J P Nadda, Union Minister for Health and Family Welfare launched the National Deworming Day at a function in Hyderabad. Speaking on the occasion he said, “We will make sure that we do everything that it takes to assure that no child suffers of a cause that can be prevented”.
The Union Health Minister stated that India shall be in the forefront of the war against Neglected Tropical Diseases. He informed that the Ministry had first launched National Deworming Day (NDD) in 2015 which was implemented in 11 States/UTs across all Government and Government-aided schools and Anganwadi centres targeting children aged 1 to 19 years. The deworming initiative was implemented in 277 districts and 9.49 lakh frontline workers were trained for NDD 2015. The Minister further added that against a target of 10.31 crore children between ages of 1 to 19 years, a total of 8.98 crore children received deworming tablet (Albendazole) through 4.70 lakh schools and 3.67 lakh Anganwadi centres with an unprecedented coverage of 85%. The Minister said, “India is now launching National Deworming Day 2016 to cover the whole country, aiming towards a massive target of 27 crore children in 536 districts of the country”.
Nadda also said that apart from the Health Ministry, Department of School Education and Literacy under the Ministry of Human Resource Development, Ministry of Women and Child Development, Ministries of Panchayati Raj, Drinking Water and Sanitation are collaborating to implement the National Deworming Day effectively for heightened impact.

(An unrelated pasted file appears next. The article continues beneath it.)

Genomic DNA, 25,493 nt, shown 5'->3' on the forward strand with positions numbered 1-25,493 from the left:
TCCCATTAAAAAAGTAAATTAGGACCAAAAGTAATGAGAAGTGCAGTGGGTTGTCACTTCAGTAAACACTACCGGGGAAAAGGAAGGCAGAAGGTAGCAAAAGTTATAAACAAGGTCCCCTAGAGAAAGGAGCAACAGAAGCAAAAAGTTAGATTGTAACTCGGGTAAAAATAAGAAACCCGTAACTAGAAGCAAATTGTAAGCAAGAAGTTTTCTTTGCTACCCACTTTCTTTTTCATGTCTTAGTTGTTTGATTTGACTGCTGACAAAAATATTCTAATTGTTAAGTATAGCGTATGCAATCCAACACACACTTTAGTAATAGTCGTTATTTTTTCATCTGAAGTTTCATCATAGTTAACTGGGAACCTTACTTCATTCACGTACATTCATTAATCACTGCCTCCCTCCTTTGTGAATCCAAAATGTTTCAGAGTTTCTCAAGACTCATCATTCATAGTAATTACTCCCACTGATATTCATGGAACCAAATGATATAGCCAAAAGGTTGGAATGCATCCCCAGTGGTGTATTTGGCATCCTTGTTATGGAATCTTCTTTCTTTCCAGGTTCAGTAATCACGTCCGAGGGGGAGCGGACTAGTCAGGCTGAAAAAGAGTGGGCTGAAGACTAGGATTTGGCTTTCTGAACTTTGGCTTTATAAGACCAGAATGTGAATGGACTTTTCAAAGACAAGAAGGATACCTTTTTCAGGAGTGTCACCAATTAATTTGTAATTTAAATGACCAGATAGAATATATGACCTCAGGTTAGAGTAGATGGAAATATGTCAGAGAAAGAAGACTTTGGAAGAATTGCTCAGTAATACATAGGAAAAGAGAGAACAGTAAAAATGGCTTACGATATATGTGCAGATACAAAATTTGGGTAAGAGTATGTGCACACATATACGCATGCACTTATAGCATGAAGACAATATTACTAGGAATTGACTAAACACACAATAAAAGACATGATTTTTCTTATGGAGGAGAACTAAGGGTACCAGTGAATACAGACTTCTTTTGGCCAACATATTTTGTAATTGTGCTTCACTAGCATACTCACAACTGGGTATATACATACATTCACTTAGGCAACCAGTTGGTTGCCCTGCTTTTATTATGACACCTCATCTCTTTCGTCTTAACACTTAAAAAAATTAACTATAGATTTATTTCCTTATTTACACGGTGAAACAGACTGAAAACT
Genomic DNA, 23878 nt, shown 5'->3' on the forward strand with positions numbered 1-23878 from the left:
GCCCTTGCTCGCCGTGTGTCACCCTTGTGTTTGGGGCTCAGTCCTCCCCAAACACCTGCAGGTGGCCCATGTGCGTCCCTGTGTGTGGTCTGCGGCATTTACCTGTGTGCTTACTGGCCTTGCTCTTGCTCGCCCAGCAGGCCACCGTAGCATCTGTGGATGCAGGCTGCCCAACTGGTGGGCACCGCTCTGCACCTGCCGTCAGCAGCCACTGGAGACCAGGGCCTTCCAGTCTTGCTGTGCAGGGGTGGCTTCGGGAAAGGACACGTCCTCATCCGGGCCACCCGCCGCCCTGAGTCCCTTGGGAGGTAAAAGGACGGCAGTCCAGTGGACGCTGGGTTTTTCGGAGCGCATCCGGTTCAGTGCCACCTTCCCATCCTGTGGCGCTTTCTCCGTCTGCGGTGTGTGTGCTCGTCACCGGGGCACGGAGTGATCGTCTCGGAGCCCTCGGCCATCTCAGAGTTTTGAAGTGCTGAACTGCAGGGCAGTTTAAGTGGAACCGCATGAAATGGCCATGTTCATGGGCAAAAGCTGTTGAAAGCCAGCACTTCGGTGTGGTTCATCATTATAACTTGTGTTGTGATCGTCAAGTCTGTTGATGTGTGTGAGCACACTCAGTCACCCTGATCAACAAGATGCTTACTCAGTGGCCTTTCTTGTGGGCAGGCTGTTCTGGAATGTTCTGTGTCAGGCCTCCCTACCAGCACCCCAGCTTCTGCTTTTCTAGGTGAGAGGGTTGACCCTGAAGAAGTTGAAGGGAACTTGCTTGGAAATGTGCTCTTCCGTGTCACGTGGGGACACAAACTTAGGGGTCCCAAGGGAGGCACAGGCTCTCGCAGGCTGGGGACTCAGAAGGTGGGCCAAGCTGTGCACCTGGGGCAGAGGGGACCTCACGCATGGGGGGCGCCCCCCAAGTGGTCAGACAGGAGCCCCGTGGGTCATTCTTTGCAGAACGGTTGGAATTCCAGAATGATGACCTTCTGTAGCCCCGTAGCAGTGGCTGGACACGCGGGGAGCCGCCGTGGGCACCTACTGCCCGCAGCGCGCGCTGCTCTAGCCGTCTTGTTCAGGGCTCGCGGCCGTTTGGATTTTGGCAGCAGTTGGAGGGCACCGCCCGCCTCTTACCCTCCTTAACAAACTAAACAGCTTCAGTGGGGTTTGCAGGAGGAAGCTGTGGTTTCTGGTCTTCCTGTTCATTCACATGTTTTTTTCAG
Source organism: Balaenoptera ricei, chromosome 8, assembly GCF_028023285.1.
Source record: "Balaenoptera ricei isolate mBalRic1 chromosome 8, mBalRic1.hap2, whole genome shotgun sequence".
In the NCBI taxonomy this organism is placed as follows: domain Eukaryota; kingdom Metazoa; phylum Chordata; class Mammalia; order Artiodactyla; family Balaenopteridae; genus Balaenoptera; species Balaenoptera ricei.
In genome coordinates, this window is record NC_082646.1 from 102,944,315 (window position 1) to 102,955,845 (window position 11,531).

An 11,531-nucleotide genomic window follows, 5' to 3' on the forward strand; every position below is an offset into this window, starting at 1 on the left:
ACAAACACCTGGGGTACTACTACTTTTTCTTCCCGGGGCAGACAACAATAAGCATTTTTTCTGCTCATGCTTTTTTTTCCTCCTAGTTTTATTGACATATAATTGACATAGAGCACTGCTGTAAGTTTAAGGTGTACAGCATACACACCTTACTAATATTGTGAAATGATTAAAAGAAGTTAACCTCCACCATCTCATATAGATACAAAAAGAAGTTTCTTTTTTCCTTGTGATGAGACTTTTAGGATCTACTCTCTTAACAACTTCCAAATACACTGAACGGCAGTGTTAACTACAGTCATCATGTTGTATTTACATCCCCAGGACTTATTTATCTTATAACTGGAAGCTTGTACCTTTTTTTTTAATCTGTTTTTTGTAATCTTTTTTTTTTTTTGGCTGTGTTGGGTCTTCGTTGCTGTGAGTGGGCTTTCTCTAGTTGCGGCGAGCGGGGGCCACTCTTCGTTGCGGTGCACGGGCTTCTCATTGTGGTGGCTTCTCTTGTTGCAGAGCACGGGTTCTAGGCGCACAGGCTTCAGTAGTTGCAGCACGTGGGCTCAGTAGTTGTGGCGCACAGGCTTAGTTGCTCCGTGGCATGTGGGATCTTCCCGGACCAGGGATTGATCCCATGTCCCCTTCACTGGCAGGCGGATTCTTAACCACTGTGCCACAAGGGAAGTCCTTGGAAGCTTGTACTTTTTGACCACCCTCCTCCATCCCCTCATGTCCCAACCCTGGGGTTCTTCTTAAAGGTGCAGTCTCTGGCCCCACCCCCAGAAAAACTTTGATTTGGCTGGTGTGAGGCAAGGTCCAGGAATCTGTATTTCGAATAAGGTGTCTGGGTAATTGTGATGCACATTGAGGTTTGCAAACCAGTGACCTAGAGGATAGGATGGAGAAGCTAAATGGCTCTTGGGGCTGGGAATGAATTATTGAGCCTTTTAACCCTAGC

India has the highest burden of parasitic worms in the world. Parasitic worms in children interfere with nutrient uptake, and can contribute to anaemia, malnourishment, and impaired mental and physical development. According to the 2012 report ‘Children in India’, published by the Ministry of Statistics and Programme Implementation, Government of India, 48% of children under the age of 5 years are stunted and 19.8% are wasted, indicating that half of the country’s children are malnourished.
School-based mass deworming program is safe, cost-effective, and can reach millions of children quickly. Deworming has been shown to reduce absenteeism in schools; improve health, nutritional, and learning outcomes; and increase the likelihood of higher-wage jobs later in life.
At the state and local level, community mobilisation and outreach efforts are underway to engage community-based health workers, like ASHAs, Gram Sabhas and others, to spread awareness and encourage participation in the program.